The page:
The second PDC  2017 was in part funded by the Wales for Africa programme. and delivered through existing Wales/ Uganda support links. However through the process of the work and the huge number of people we have met in the process, we have come into contact with a great many of the permaculture practitioners and pioneers of the wider East African region.

It is hugely exciting to think where this might all lead and we intend to use this momentum to reach a great many more people.

S39 on  Go Fund Me
Donations subsidise course places for Africa permaculture pioneers

We are currently running a Go Fund Me campaign to raise money to support student costs on PDC courses for African participants

Revisiting permaculture ethics

Permaculture ethics, that’s easy right? Earth-care, People-care Fair share.. everyone knows the mantra, but do we remember what these things actually mean when we recite them parrot fashion?

Recently I have seen on-line chat suggested they should be updated, improved if you will, the suggestion is that of Future-care being floated as an alternative to the Fair-share – which was always a bit lacking and the least understood of the three. But no Future-care really doesn’t do it for me and its inclusion would greatly impoverish the ethics model.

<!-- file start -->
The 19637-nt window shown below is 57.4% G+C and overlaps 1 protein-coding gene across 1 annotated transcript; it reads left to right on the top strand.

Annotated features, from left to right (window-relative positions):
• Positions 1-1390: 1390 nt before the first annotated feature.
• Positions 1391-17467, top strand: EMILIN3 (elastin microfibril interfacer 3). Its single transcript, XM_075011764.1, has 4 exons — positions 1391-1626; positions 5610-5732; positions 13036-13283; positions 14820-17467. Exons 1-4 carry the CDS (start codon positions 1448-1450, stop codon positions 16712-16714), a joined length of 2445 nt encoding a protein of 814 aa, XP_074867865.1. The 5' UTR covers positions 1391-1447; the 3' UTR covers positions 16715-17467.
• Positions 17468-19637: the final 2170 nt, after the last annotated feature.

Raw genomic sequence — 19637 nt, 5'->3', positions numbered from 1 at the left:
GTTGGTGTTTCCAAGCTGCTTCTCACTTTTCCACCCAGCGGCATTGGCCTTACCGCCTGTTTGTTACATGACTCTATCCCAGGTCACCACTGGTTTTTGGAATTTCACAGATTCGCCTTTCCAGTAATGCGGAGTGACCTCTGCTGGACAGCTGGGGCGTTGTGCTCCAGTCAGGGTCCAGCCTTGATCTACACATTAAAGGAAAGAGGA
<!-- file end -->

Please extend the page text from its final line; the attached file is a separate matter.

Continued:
Let us re-trace our footsteps a bit here and roll things back the 1992 and the Rio Earth summit when the ‘S’ word entered the lexicon in a much bigger way than it had ever been used before. Sustainability, they told us is the ability to meet the needs of the present without compromising the ability of future generations to meet their needs.

Ok so far so good, then Toby Hemenway in his lecture, ‘How permaculture can save the world but not civilisation’ pointed out that the definition is lacking in that it fails to define what a need actually is and come to that, why are we putting meeting the needs of the present before that of the future? What is a need? Do you really need that cappuccino or another pair of shoes, when it comes to it, who gets to define what a need is? One man’s need is another man’s indulgence.

If we are not careful we are back in the finger wagging judgemental territory most criticised of environmentalists who seem to want to tell everyone else what to do whilst at the same time alienating the vast majority of the population. Telling people they can’t have the stuff they feel they need or deserve or holding one’s own virtuous lifestyle up as some master template has yet to win over the masses.

The ‘S’ word is fraught with difficulty and within a few short years of Rio we have governmental ministers talking about ‘sustainable growth the car industry’ or ‘sustainable economic growth’ or various other oxymoron’s, the word rapidly lost its meaning being hi-jacked left, right and centre to represent a vast swathe of viewpoints.